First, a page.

Figure 6. (a) Swelling ratio (%) and (b) hydrolytic degradation as weight loss (%) of crosslinked PVA/HA/CNCs composite hydrogel membranes of various CNCs contents (0, 0.25, 0.5, and 1%).

[Click here to view]

Hydrolytic degradation

Hydrolytic degradation of tested membranes was evaluated by immersion of composite membranes into PBS for 21 days, as shown in Figure 6b. As expected, PVA/HA hydrogel membranes lose about 25% of its weight on day 15 and 50% on day 19, respectively. It is owing to the slow dissolution of PVA and quick hydrolytic degradation then releasing of PVA chains that cannot participate in the crystallite domains. Furthermore, a secession of crosslinker segments that binds polymers chains might occur, followed by decomposition of crosslinked polymeric chains (Fahmy et al., 2015). However, it was observed that composite hydrogel membranes with different CNCs contents (0.25%, 0.5%, and 1.0%, w/v) lose 25% of their weight loss on days 12, 9, and 15, and 50% of their weight loss on days 19, 15, and 20, respectively. This implies that the incorporation of CNCs into PVA/HA composite hydrogel membranes might slightly prolong the duration of hydrolytic degradation, particularly in the last stages. Conversely, PVA/HA hydrogel membranes without CNCs seem to be hydrolytically more stable than that containing CNCs, particularly after 15 days of immersion. This is ascribed to the impact of CNCs on enhancing hydrophilicity which permits water diffusion and decreases crosslinking density in the membrane; however, the higher amount of CNCs (1.0%) exhibits the lower degradation rate. This observation is owing to the crystalline property of CNCs polymer which facilitates its rapid degradation. In addition, CNCs are crystalline polymer; hence, increasing CNCs content perhaps increased crystalline regions that are degraded much slowly. Therefore, PVA/HA/CNCs with 0.5% CNCs were chosen as appropriate degradation rate for further bioevaluation experiments and for therapeutically wound dressing materials.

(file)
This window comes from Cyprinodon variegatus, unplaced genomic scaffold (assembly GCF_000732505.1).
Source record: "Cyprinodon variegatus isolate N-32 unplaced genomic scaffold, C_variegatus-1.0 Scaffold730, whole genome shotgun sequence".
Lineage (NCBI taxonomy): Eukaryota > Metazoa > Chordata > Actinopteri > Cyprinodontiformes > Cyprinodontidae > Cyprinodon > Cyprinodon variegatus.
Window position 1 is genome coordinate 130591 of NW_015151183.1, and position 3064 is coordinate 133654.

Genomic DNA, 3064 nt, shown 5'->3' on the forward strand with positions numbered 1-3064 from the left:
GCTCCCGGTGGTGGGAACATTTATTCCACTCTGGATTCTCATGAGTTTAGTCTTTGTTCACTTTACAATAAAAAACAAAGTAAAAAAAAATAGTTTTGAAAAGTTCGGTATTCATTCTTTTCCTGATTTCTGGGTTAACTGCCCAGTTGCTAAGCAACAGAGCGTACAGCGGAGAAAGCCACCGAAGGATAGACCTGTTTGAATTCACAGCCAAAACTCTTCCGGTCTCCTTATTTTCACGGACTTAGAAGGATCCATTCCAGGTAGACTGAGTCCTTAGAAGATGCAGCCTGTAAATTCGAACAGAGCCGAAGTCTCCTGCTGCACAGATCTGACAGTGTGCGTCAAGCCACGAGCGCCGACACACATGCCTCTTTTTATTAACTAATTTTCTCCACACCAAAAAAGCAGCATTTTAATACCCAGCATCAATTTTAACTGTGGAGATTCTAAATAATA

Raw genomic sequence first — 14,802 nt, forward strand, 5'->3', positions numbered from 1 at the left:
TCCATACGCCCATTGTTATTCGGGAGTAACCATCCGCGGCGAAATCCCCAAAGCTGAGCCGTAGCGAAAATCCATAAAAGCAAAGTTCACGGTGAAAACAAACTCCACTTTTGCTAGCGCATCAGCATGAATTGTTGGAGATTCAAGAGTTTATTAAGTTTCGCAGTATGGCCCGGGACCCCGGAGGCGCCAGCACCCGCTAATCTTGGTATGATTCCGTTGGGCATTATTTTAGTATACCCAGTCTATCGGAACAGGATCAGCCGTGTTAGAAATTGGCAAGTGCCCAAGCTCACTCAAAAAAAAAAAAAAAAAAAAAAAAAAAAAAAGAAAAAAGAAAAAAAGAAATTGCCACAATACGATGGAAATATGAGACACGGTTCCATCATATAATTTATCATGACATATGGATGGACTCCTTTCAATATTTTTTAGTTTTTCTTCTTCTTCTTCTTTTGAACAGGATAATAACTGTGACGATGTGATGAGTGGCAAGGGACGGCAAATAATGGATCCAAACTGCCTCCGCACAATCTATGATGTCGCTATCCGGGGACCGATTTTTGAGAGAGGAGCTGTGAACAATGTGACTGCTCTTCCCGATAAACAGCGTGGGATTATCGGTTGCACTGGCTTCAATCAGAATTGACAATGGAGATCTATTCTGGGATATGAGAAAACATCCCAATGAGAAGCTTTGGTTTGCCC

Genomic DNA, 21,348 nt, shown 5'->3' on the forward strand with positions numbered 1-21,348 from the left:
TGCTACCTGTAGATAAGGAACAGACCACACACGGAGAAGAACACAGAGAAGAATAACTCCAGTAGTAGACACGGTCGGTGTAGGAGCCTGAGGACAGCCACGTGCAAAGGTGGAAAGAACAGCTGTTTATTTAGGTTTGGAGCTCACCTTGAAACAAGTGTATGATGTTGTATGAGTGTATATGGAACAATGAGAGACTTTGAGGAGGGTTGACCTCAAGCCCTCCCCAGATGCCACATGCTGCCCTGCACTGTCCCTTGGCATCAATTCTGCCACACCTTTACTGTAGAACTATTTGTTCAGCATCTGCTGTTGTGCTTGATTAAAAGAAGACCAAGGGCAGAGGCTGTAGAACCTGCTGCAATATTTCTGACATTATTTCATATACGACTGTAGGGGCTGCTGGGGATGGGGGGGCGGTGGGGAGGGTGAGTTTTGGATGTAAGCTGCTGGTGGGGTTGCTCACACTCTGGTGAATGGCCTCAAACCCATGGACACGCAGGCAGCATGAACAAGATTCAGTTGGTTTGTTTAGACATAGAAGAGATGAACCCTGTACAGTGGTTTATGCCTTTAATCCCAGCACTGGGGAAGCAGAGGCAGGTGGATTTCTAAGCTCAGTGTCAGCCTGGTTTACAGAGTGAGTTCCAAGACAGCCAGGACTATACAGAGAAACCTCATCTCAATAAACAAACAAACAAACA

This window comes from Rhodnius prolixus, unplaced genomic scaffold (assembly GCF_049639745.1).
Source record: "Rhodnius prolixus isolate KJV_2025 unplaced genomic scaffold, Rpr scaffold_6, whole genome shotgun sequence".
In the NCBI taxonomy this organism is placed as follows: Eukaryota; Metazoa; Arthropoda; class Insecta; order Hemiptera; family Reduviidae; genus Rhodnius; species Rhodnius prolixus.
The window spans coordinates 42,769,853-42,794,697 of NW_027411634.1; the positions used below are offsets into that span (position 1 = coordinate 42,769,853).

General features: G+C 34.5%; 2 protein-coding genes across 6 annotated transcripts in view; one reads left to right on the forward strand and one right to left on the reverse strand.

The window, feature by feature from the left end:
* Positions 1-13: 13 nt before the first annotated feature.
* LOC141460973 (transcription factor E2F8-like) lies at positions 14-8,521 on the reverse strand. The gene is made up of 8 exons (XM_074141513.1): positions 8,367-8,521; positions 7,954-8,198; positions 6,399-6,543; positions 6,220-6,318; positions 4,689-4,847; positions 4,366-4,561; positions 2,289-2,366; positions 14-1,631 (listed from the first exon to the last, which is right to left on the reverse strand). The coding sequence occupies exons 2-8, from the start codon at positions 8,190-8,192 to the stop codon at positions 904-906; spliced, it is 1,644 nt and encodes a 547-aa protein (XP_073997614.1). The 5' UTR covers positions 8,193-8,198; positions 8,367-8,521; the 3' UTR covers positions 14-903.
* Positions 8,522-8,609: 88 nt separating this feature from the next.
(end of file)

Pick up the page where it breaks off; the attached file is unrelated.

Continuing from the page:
Bioevaluation assays of CNCs and crosslinked PVA/HA/ CNCs composite hydrogel membranes

Cytotoxicity test